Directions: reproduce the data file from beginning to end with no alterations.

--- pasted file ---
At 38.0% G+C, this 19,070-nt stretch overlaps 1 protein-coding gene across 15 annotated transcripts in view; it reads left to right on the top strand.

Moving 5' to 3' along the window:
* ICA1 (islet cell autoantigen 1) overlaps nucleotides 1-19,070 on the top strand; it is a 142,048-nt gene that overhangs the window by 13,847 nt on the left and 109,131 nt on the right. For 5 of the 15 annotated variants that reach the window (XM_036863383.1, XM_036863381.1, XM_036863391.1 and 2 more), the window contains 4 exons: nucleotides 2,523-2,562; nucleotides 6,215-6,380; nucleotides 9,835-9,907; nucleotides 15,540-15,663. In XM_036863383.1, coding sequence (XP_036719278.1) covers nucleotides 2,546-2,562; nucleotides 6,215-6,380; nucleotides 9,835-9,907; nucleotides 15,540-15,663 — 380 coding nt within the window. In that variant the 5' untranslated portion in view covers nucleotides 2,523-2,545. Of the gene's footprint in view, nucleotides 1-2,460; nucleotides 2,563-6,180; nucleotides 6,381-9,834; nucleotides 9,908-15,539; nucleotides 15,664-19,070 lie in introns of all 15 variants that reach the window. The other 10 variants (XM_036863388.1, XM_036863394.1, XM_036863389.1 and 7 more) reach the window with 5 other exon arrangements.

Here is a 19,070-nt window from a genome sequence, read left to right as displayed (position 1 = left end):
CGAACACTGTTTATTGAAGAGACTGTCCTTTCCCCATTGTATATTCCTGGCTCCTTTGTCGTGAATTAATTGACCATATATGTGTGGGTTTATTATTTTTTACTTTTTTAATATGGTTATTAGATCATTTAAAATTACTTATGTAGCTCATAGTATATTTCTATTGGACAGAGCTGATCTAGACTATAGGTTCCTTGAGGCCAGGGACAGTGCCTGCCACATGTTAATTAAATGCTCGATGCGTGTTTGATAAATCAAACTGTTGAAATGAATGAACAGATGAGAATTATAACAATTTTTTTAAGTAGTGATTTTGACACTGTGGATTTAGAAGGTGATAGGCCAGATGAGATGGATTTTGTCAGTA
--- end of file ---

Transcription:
At 38.0% G+C, this 19,070-nt stretch overlaps 1 protein-coding gene across 15 annotated transcripts in view; it reads left to right on the top strand.

Moving 5' to 3' along the window:
* ICA1 (islet cell autoantigen 1) overlaps nucleotides 1-19,070 on the top strand; it is a 142,048-nt gene that overhangs the window by 13,847 nt on the left and 109,131 nt on the right. For 5 of the 15 annotated variants that reach the window (XM_036863383.1, XM_036863381.1, XM_036863391.1 and 2 more), the window contains 4 exons: nucleotides 2,523-2,562; nucleotides 6,215-6,380; nucleotides 9,835-9,907; nucleotides 15,540-15,663. In XM_036863383.1, coding sequence (XP_036719278.1) covers nucleotides 2,546-2,562; nucleotides 6,215-6,380; nucleotides 9,835-9,907; nucleotides 15,540-15,663 — 380 coding nt within the window. In that variant the 5' untranslated portion in view covers nucleotides 2,523-2,545. Of the gene's footprint in view, nucleotides 1-2,460; nucleotides 2,563-6,180; nucleotides 6,381-9,834; nucleotides 9,908-15,539; nucleotides 15,664-19,070 lie in introns of all 15 variants that reach the window. The other 10 variants (XM_036863388.1, XM_036863394.1, XM_036863389.1 and 7 more) reach the window with 5 other exon arrangements.

Here is a 19,070-nt window from a genome sequence, read left to right as displayed (position 1 = left end):
CGAACACTGTTTATTGAAGAGACTGTCCTTTCCCCATTGTATATTCCTGGCTCCTTTGTCGTGAATTAATTGACCATATATGTGTGGGTTTATTATTTTTTACTTTTTTAATATGGTTATTAGATCATTTAAAATTACTTATGTAGCTCATAGTATATTTCTATTGGACAGAGCTGATCTAGACTATAGGTTCCTTGAGGCCAGGGACAGTGCCTGCCACATGTTAATTAAATGCTCGATGCGTGTTTGATAAATCAAACTGTTGAAATGAATGAACAGATGAGAATTATAACAATTTTTTTAAGTAGTGATTTTGACACTGTGGATTTAGAAGGTGATAGGCCAGATGAGATGGATTTTGTCAGTA